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Friday, June 24, 2011
Grass brings out the best in Lopez

By Greg Garber
ESPN.com

WIMBLEDON, England -- He was born in Spain, the home of legendary dirtballers, but Feliciano Lopez is more at home on a small patch of British grass.

He's been playing professional tennis for 15 years, and the only two Grand Slam quarterfinals he has ever reached were here at the All England Club, in 2005 and 2008.

Lopez absolutely loves the stage of Centre Court. In 2007, he ended Tim Henman's cherished Wimbledon career in a terrific five-set match. And, in 2011, he sent Andy Roddick home with a massive and surprising 7-6 (2), 7-6 (2), 6-4 third-round victory.

Surprising because Lopez, in seven previous encounters, had never beaten Roddick, a record that Lopez admitted later irritated him. The matches were close, in general, but Lopez usually managed to tighten up when opportunity presented itself. On this occasion, for some reason, he didn't.

Lopez was nearly flawless in those two tiebreakers. Overall, he hit 57 winners and had only seven unforced errors, a truly rare differential. This was, Lopez said, the highlight of his season -- and possibly of his Grand Slam career.

"Yeah, yeah," said Lopez, who pounded his heart with his fist at the end. "I never beat Andy, so it's so important for me to win today. I beat couple great players in Wimbledon in the last 10 years. But to beat Andy in this court is very special, of course. I would say maybe the best probably."

Feliciano Lopez
A chronic underachiever, Feliciano Lopez has a penchant for grass courts.

In his Grand Slam history, Roddick has twice come back to win after trailing by two sets. Not this time. This was his first straight-sets loss in five years. It was also his second consecutive unlooked-for departure from the All England Club. Last year, Roddick fell in the fourth round to Yen-Hsun Lu in a grinding match that ended 9-7 in the fifth and ran for 4 hours, 36 minutes.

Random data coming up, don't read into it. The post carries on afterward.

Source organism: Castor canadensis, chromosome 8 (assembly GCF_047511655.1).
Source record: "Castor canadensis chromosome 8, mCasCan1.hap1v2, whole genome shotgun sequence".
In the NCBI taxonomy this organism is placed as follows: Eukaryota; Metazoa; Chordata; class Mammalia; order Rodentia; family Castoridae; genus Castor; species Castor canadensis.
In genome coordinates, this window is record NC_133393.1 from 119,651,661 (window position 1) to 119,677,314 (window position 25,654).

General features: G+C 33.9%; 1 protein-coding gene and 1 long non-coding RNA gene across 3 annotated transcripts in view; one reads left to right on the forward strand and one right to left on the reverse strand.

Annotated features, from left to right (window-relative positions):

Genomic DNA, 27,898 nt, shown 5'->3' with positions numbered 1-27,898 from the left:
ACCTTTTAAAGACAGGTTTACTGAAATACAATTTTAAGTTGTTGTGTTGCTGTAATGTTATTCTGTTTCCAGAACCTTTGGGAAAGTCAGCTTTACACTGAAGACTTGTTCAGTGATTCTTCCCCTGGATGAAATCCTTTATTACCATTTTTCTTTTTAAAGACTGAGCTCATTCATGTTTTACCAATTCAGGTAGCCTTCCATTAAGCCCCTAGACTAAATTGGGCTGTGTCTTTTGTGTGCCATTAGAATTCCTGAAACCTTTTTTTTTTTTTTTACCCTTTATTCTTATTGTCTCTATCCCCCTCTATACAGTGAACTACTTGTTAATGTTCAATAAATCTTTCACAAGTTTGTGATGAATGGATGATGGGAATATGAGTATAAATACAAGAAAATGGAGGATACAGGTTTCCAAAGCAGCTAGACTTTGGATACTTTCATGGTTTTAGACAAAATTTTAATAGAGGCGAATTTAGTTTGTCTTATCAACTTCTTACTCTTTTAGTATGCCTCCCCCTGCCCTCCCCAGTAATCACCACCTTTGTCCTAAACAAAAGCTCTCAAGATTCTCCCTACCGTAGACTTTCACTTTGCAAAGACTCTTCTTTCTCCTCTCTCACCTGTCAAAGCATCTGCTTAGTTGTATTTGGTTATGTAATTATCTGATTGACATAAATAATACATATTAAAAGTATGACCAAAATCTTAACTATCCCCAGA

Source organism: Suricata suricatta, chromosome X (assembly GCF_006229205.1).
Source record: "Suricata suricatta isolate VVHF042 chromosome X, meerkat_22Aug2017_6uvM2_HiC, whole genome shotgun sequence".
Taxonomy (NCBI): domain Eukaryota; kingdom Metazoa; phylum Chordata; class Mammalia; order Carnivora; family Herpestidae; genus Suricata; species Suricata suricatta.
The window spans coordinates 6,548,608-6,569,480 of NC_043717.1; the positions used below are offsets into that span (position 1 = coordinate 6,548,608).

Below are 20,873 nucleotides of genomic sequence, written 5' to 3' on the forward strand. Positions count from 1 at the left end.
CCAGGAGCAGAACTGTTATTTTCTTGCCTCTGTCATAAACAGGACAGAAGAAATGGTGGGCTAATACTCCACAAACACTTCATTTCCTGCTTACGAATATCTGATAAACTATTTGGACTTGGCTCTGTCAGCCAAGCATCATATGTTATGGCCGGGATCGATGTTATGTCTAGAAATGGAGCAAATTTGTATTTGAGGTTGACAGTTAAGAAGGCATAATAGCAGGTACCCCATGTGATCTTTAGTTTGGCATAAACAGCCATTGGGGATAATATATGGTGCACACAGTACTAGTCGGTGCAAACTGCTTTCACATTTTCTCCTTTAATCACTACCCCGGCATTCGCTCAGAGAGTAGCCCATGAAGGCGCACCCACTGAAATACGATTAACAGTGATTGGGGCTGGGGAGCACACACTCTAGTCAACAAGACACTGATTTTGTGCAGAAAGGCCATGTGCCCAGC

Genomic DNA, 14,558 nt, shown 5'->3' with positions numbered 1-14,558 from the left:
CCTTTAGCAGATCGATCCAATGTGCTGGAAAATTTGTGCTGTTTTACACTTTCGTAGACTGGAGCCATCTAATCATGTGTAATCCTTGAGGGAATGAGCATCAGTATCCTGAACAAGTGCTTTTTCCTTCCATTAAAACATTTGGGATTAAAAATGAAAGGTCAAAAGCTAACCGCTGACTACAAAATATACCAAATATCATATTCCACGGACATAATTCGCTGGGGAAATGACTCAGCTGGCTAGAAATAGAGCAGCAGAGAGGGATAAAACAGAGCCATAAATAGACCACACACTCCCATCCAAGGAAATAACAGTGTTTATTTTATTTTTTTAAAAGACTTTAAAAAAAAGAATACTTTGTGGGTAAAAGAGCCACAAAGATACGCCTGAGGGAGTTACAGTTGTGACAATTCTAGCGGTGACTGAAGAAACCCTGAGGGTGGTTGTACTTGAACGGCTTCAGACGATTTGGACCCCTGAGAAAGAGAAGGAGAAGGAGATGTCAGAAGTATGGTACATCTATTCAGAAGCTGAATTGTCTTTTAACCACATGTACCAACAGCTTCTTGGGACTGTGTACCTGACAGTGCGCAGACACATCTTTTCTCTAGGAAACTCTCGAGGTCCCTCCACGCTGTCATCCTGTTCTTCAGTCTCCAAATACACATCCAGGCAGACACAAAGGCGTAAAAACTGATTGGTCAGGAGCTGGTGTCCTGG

"I mean, this year's a lot easier to deal with than, let's say, last year, where I feel like I gave it away," Roddick said. "I got beat. He came out. He served about as well as someone has. The stuff that's enabled me to beat him seven times -- making passing shots under duress, making him play defense on his forehand -- he did well today.

"I probably played like s--- in third rounds and won before, too. The thing you guys have to understand is there's no script. Some days you're going to play well and lose, and some days you're going to play like crap and win."

Despite the Spanish pedigree that would predict clay success, Lopez is built to play on grass. He has sensational natural talent -- some would argue he always has been a chronic underachiever -- and moves well on the slippery surface. His serve is an impressive weapon; he had 28 aces for the second match in a row, five more than Roddick, who blistered one 143 mph.

For Lopez, this broke a 0-for-11 streak against top-10 players. Judy Murray, Andy's mother, couldn't care less. In her tweets, she calls him "Deliciano."

"I have to like it," handsome Lopez said. "It's kind of funny."

Roddick beat Lopez as recently as a few weeks ago at Queen's Club -- Lopez had 35 aces in that match -- and it's possible they will meet for the third time in a month when the U.S. hosts the Davis Cup quarterfinals in Austin, Texas -- Roddick's home.

Roddick is ranked No. 10 in the world, but, at 28 years old, his Grand Slam window is closing. As the No. 8 seed, he was on track to meet No. 4 seed Andy Murray in the quarterfinals. Now, he will prepare for the Davis Cup and the summer hard-court circuit in an attempt to turn around an "average" season.

"What do you do?" Roddick asked. "You keep moving forward until you decide to stop. At this point, I've not decided to stop, so I'll keep moving forward."

Greg Garber is a senior writer for ESPN.com.